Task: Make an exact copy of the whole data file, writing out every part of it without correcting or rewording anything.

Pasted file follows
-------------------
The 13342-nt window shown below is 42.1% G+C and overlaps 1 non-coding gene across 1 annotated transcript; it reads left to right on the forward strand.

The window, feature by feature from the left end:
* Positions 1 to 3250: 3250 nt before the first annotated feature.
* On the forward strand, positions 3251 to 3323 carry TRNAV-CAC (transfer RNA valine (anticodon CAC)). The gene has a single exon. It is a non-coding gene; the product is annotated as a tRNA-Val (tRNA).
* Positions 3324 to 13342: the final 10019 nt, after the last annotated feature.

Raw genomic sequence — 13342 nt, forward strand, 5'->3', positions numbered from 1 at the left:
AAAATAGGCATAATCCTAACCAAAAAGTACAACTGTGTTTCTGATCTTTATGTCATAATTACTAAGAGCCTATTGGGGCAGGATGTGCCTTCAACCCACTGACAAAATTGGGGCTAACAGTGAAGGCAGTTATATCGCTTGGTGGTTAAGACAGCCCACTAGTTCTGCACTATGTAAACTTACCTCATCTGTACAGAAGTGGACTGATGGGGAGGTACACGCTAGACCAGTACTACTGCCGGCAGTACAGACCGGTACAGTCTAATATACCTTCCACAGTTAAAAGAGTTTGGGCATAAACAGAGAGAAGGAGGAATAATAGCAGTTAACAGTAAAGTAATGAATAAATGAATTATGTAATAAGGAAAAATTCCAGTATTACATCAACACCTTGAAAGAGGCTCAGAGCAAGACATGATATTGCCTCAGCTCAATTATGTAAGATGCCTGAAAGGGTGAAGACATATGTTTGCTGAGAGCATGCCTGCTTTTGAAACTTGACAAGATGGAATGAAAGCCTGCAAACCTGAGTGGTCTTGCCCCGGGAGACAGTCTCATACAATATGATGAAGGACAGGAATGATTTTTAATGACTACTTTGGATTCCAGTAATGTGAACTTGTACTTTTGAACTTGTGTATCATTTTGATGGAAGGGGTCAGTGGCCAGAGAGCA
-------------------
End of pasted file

The 13342-nt window shown below is 42.1% G+C and overlaps 1 non-coding gene across 1 annotated transcript; it reads left to right on the forward strand.

The window, feature by feature from the left end:
* Positions 1 to 3250: 3250 nt before the first annotated feature.
* On the forward strand, positions 3251 to 3323 carry TRNAV-CAC (transfer RNA valine (anticodon CAC)). The gene has a single exon. It is a non-coding gene; the product is annotated as a tRNA-Val (tRNA).
* Positions 3324 to 13342: the final 10019 nt, after the last annotated feature.

Raw genomic sequence — 13342 nt, forward strand, 5'->3', positions numbered from 1 at the left:
AAAATAGGCATAATCCTAACCAAAAAGTACAACTGTGTTTCTGATCTTTATGTCATAATTACTAAGAGCCTATTGGGGCAGGATGTGCCTTCAACCCACTGACAAAATTGGGGCTAACAGTGAAGGCAGTTATATCGCTTGGTGGTTAAGACAGCCCACTAGTTCTGCACTATGTAAACTTACCTCATCTGTACAGAAGTGGACTGATGGGGAGGTACACGCTAGACCAGTACTACTGCCGGCAGTACAGACCGGTACAGTCTAATATACCTTCCACAGTTAAAAGAGTTTGGGCATAAACAGAGAGAAGGAGGAATAATAGCAGTTAACAGTAAAGTAATGAATAAATGAATTATGTAATAAGGAAAAATTCCAGTATTACATCAACACCTTGAAAGAGGCTCAGAGCAAGACATGATATTGCCTCAGCTCAATTATGTAAGATGCCTGAAAGGGTGAAGACATATGTTTGCTGAGAGCATGCCTGCTTTTGAAACTTGACAAGATGGAATGAAAGCCTGCAAACCTGAGTGGTCTTGCCCCGGGAGACAGTCTCATACAATATGATGAAGGACAGGAATGATTTTTAATGACTACTTTGGATTCCAGTAATGTGAACTTGTACTTTTGAACTTGTGTATCATTTTGATGGAAGGGGTCAGTGGCCAGAGAGCA